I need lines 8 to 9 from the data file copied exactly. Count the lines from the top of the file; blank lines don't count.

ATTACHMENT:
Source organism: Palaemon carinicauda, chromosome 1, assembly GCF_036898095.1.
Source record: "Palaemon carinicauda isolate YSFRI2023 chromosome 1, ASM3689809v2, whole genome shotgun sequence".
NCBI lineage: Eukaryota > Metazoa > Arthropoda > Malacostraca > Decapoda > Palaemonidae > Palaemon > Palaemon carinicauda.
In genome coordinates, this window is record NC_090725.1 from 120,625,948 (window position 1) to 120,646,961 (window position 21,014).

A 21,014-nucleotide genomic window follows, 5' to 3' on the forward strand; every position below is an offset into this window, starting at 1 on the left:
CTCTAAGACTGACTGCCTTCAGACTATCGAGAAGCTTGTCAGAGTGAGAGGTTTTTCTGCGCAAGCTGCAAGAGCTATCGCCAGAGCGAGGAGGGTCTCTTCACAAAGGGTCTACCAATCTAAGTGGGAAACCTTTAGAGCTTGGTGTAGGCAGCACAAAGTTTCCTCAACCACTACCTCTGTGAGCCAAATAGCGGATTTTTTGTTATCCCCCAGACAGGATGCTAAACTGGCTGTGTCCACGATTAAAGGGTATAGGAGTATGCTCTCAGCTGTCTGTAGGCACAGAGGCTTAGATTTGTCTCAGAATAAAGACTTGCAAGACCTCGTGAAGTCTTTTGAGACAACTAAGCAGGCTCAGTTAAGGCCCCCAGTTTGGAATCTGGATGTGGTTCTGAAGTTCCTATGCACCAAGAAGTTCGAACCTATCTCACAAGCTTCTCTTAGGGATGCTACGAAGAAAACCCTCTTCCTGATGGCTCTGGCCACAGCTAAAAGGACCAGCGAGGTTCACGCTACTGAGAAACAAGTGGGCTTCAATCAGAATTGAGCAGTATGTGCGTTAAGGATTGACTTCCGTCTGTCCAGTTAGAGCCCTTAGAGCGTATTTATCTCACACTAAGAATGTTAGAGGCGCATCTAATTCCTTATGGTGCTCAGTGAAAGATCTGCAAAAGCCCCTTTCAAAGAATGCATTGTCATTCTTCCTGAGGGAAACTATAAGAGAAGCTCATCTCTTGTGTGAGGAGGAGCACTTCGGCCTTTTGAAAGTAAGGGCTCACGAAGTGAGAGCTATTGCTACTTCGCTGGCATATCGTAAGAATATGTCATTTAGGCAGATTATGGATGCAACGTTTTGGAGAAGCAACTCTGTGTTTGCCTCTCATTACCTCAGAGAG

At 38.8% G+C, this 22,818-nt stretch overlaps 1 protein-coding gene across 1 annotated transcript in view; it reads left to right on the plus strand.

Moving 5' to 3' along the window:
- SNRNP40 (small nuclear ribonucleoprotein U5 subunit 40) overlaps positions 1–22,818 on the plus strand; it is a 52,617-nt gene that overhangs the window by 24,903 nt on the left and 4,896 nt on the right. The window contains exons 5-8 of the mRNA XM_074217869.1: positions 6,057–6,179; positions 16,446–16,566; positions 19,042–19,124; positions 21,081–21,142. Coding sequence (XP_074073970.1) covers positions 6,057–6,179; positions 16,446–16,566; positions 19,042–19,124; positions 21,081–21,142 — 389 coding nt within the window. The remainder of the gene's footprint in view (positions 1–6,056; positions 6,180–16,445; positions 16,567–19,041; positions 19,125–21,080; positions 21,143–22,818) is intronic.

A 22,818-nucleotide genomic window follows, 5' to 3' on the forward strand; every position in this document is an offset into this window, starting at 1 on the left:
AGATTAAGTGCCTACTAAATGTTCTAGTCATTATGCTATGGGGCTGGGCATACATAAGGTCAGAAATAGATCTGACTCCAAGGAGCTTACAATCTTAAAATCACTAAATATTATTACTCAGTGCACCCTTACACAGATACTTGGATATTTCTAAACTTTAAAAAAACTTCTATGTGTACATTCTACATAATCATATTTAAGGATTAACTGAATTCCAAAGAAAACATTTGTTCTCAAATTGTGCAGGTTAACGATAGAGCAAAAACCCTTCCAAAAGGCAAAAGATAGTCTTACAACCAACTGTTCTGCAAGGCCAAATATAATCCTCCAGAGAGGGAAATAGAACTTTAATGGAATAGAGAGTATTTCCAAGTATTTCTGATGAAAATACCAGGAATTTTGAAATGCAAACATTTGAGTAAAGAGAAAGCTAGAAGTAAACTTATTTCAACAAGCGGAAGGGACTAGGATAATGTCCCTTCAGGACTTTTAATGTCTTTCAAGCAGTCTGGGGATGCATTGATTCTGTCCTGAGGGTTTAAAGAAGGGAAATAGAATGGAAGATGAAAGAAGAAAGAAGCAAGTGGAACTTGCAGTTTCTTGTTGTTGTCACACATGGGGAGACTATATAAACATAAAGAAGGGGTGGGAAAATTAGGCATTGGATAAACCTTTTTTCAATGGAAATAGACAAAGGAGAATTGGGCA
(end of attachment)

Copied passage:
Moving 5' to 3' along the window:
- SNRNP40 (small nuclear ribonucleoprotein U5 subunit 40) overlaps positions 1–22,818 on the plus strand; it is a 52,617-nt gene that overhangs the window by 24,903 nt on the left and 4,896 nt on the right. The window contains exons 5-8 of the mRNA XM_074217869.1: positions 6,057–6,179; positions 16,446–16,566; positions 19,042–19,124; positions 21,081–21,142. Coding sequence (XP_074073970.1) covers positions 6,057–6,179; positions 16,446–16,566; positions 19,042–19,124; positions 21,081–21,142 — 389 coding nt within the window. The remainder of the gene's footprint in view (positions 1–6,056; positions 6,180–16,445; positions 16,567–19,041; positions 19,125–21,080; positions 21,143–22,818) is intronic.